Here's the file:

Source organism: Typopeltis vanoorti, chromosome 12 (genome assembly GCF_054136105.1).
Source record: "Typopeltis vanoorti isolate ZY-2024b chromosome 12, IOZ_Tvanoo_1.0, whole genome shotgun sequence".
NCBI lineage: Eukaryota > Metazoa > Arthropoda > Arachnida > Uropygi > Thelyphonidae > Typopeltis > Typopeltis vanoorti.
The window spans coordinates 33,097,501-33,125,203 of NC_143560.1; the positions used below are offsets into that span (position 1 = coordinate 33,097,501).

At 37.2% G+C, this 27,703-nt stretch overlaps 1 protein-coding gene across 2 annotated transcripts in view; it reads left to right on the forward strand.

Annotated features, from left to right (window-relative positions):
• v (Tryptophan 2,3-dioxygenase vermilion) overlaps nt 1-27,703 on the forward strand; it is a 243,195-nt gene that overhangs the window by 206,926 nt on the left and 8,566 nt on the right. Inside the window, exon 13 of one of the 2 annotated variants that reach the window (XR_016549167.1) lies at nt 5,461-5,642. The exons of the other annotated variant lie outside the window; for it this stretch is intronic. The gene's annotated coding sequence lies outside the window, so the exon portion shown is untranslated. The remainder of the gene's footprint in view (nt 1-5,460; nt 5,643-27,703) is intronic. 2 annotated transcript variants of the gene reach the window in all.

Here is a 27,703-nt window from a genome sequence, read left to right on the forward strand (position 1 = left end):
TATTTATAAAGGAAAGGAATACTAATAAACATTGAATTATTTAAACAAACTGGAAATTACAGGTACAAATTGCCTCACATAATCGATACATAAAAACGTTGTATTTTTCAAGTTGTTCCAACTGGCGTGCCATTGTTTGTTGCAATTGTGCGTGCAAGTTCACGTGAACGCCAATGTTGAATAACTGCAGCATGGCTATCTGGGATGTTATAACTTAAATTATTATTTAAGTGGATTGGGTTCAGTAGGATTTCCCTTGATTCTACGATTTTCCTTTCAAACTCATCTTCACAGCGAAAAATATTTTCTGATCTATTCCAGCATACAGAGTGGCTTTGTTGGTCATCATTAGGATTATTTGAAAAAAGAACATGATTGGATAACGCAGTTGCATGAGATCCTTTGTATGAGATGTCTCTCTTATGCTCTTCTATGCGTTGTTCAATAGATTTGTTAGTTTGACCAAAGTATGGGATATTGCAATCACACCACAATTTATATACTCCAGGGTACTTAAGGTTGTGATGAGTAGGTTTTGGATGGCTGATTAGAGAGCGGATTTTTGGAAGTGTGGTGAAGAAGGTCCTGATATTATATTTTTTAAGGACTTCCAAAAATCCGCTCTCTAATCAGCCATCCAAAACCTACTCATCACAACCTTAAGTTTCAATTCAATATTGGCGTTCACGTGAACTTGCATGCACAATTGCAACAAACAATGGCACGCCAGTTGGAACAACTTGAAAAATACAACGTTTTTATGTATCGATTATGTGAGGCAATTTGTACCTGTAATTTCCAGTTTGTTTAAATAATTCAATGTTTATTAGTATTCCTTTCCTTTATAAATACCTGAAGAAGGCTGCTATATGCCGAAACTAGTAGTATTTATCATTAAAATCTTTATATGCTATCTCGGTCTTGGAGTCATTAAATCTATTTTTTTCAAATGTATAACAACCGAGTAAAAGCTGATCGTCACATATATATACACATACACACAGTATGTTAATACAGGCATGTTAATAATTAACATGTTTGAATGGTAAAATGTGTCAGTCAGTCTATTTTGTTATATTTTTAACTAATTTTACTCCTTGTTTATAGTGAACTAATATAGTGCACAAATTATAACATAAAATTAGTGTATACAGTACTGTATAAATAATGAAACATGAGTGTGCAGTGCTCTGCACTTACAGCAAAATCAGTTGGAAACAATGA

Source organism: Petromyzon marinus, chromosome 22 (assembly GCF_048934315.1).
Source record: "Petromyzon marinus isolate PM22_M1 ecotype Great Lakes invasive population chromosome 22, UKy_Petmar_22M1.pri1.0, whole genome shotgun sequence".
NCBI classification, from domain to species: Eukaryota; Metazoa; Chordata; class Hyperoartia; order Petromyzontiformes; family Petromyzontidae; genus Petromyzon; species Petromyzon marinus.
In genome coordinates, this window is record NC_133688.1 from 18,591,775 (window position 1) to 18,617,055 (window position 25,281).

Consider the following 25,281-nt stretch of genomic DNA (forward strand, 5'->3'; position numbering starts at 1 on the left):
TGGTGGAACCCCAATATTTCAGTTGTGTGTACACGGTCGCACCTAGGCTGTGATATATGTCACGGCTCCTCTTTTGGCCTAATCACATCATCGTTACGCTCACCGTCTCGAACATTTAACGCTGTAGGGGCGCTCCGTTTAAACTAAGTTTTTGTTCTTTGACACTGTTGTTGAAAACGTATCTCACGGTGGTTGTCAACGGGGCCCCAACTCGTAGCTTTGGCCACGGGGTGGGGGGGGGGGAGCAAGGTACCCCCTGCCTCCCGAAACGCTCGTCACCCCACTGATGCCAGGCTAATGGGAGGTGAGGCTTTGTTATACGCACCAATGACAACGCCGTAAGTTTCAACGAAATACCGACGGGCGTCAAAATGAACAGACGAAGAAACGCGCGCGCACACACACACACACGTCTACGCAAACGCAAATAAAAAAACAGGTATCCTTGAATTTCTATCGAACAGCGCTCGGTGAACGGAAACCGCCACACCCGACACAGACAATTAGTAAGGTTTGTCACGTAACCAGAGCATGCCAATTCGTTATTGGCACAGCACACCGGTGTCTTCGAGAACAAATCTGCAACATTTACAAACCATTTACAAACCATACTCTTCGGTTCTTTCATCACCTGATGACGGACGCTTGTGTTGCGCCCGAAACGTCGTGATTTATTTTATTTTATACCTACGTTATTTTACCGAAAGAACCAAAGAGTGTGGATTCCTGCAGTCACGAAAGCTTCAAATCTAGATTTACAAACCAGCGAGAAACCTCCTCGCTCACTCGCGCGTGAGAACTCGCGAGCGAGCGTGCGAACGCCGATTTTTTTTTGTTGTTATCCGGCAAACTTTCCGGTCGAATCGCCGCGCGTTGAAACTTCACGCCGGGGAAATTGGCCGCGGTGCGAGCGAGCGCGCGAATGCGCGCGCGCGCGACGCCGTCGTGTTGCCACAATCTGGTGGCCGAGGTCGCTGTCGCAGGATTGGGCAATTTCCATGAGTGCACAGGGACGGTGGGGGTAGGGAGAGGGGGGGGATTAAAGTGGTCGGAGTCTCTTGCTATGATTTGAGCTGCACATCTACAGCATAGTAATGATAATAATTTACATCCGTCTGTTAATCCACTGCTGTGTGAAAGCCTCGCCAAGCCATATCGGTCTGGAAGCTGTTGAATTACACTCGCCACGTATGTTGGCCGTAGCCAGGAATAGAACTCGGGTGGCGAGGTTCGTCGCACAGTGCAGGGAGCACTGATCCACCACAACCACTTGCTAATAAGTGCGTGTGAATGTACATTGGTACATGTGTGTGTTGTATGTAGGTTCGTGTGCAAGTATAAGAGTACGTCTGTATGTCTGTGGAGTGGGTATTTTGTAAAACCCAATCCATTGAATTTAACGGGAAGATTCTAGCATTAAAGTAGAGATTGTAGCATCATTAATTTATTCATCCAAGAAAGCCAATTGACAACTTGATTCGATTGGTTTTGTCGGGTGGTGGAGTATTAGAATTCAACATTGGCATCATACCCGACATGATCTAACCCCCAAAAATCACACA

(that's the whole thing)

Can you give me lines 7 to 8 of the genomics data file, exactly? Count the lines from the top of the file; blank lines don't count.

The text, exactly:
• v (Tryptophan 2,3-dioxygenase vermilion) overlaps nt 1-27,703 on the forward strand; it is a 243,195-nt gene that overhangs the window by 206,926 nt on the left and 8,566 nt on the right. Inside the window, exon 13 of one of the 2 annotated variants that reach the window (XR_016549167.1) lies at nt 5,461-5,642. The exons of the other annotated variant lie outside the window; for it this stretch is intronic. The gene's annotated coding sequence lies outside the window, so the exon portion shown is untranslated. The remainder of the gene's footprint in view (nt 1-5,460; nt 5,643-27,703) is intronic. 2 annotated transcript variants of the gene reach the window in all.

Here is a 27,703-nt window from a genome sequence, read left to right on the forward strand (position 1 = left end):